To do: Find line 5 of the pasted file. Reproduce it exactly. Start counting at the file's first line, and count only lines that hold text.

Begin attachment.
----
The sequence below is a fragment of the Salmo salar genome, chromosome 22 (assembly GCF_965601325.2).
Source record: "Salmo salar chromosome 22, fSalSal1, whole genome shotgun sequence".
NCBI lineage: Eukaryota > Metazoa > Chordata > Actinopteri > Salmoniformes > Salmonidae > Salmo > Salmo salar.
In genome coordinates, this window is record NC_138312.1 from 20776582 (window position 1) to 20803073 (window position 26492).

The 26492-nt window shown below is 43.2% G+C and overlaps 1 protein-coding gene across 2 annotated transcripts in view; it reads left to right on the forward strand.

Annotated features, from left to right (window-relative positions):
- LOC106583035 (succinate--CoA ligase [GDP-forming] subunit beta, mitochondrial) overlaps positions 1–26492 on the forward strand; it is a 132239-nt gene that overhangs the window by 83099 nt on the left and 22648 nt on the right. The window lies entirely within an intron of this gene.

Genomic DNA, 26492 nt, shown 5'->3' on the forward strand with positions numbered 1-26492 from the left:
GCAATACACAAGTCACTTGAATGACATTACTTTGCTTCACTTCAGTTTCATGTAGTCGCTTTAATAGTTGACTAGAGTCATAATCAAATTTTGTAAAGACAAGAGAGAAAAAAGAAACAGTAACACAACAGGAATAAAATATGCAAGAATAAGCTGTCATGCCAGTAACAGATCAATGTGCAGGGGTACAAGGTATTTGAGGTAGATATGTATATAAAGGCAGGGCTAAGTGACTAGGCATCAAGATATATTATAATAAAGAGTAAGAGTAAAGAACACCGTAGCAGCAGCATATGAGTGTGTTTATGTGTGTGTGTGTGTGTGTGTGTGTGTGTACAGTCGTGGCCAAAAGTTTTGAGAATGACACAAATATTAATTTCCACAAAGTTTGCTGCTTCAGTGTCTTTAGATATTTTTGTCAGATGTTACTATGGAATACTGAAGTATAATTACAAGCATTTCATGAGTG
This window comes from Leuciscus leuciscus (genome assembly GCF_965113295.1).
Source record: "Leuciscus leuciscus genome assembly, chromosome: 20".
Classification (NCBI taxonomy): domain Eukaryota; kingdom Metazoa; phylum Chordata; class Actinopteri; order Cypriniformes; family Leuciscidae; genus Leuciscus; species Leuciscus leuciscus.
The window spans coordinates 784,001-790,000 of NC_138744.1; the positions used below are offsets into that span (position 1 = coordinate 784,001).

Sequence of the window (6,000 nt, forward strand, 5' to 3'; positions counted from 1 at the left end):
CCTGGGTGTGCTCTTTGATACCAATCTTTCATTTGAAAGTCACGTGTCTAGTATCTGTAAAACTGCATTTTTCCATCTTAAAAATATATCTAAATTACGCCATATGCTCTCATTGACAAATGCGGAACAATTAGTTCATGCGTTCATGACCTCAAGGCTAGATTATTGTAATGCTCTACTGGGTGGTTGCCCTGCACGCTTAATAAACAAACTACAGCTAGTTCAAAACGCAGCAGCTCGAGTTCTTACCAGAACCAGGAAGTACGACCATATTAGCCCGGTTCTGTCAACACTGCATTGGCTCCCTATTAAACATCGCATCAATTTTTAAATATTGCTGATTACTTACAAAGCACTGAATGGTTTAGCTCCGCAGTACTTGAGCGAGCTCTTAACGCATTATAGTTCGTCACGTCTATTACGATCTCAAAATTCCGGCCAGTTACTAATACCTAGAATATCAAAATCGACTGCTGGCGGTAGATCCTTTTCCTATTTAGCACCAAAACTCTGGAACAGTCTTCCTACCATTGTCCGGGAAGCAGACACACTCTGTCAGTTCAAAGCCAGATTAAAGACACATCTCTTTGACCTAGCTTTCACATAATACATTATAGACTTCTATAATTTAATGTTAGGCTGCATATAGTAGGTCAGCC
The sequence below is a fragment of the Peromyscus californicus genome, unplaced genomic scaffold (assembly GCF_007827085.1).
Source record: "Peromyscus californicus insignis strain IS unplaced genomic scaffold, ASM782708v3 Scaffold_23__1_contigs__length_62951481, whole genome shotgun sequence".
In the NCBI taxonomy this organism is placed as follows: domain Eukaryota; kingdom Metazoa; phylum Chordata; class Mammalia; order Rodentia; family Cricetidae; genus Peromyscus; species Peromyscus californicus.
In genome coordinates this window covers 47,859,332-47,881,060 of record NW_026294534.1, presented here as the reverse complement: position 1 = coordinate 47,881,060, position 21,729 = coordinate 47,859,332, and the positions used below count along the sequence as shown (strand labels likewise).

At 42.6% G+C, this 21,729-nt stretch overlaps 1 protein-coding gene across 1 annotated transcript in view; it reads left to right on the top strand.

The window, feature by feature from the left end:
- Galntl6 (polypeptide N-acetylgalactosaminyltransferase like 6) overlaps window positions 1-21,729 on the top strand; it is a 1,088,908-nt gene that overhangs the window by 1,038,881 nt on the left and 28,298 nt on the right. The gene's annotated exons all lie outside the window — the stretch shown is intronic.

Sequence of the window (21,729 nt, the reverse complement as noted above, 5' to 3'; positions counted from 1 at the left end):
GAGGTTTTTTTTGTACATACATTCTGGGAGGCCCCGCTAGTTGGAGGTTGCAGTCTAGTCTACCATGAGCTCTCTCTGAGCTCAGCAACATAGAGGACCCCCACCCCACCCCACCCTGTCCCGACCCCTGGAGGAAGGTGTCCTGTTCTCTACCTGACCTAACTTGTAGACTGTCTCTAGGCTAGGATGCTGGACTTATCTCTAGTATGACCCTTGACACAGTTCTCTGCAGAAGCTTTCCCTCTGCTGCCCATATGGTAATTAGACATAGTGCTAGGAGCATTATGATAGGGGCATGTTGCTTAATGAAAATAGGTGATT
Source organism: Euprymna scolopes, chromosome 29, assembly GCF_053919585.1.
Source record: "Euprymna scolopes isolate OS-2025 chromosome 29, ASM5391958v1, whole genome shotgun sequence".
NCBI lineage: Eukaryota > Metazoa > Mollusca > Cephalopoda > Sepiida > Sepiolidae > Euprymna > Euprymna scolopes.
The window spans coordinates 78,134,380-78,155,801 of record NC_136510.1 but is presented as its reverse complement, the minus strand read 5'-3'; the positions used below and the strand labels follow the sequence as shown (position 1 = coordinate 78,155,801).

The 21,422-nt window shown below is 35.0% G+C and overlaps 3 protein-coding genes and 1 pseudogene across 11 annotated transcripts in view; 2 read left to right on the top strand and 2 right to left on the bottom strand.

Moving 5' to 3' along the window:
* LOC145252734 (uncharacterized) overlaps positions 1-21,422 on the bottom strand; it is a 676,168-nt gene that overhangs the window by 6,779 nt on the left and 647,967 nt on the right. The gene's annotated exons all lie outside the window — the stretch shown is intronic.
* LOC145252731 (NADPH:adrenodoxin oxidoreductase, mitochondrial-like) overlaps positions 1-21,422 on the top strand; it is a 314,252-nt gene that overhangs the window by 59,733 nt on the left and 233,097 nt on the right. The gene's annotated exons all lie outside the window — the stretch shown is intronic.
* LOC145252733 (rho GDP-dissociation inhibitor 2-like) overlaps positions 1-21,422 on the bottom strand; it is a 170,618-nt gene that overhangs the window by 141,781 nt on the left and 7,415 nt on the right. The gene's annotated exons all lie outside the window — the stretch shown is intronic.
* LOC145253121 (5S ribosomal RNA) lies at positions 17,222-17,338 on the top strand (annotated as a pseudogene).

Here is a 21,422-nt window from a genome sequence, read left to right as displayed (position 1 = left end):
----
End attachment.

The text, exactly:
The 26492-nt window shown below is 43.2% G+C and overlaps 1 protein-coding gene across 2 annotated transcripts in view; it reads left to right on the forward strand.